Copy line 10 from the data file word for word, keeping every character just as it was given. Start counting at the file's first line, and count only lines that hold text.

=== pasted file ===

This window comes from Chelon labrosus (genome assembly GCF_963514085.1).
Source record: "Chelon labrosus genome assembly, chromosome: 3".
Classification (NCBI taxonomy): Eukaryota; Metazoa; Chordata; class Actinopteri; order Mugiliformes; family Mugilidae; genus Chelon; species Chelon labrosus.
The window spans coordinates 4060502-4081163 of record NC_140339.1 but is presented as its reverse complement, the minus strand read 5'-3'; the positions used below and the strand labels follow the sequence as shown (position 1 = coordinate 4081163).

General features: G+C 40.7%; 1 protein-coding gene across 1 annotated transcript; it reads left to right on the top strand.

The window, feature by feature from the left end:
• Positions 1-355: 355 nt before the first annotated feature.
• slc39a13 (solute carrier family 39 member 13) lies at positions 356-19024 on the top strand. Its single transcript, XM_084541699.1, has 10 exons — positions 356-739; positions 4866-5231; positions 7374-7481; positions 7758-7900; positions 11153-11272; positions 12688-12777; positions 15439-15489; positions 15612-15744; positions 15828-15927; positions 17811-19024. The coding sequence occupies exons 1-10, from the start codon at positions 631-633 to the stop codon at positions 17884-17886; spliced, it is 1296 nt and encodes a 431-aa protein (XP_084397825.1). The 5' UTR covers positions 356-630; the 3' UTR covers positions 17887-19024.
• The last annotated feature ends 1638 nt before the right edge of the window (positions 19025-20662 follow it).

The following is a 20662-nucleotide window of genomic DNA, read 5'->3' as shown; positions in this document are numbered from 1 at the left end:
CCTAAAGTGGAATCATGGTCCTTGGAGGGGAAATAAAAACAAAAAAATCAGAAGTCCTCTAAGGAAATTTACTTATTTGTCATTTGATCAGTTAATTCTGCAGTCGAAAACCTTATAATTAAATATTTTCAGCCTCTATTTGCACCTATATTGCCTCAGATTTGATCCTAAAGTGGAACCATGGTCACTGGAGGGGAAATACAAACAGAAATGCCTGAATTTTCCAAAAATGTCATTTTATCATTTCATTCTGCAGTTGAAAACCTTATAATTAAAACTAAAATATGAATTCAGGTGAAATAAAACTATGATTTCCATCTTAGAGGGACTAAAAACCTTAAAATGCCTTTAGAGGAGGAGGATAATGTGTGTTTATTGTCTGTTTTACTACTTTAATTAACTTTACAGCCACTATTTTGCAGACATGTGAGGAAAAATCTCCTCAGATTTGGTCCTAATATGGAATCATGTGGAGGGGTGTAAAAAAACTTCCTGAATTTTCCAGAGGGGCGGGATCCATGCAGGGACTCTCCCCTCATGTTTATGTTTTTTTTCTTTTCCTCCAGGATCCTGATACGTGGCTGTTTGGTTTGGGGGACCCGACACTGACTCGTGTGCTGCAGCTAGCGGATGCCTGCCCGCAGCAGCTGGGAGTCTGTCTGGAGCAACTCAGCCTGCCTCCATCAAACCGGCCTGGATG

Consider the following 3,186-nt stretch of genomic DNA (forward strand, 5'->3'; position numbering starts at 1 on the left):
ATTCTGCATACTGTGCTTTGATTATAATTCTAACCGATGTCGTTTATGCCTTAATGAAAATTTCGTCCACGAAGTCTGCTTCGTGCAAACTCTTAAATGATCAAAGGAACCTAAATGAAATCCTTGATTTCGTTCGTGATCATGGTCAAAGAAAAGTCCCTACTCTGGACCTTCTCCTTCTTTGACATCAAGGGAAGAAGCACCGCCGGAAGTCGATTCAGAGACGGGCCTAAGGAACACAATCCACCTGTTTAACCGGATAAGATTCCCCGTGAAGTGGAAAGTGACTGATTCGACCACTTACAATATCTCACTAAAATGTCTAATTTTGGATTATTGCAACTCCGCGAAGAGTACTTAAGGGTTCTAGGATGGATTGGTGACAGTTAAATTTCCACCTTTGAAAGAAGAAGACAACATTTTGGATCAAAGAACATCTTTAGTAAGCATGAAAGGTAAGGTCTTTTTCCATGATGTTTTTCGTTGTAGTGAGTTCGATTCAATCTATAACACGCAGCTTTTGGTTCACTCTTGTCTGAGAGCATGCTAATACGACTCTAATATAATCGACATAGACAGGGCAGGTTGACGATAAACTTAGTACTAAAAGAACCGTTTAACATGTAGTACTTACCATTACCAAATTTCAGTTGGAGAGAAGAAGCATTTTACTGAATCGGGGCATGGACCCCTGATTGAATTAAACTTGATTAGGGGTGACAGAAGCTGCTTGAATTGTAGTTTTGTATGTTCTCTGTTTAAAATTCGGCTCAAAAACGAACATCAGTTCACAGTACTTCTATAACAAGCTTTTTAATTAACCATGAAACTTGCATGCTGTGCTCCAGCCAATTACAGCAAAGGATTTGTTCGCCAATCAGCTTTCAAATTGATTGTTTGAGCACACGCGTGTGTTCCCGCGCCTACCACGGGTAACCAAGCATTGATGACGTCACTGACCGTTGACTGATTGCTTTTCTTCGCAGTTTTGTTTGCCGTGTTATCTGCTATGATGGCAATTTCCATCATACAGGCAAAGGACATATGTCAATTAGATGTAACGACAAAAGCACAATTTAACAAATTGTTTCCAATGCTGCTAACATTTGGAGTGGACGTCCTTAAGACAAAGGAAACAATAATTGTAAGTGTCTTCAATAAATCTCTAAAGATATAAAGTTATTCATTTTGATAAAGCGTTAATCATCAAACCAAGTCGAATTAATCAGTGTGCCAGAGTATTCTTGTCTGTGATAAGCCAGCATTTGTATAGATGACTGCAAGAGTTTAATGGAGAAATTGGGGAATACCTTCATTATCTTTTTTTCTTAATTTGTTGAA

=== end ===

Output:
The following is a 20662-nucleotide window of genomic DNA, read 5'->3' as shown; positions in this document are numbered from 1 at the left end: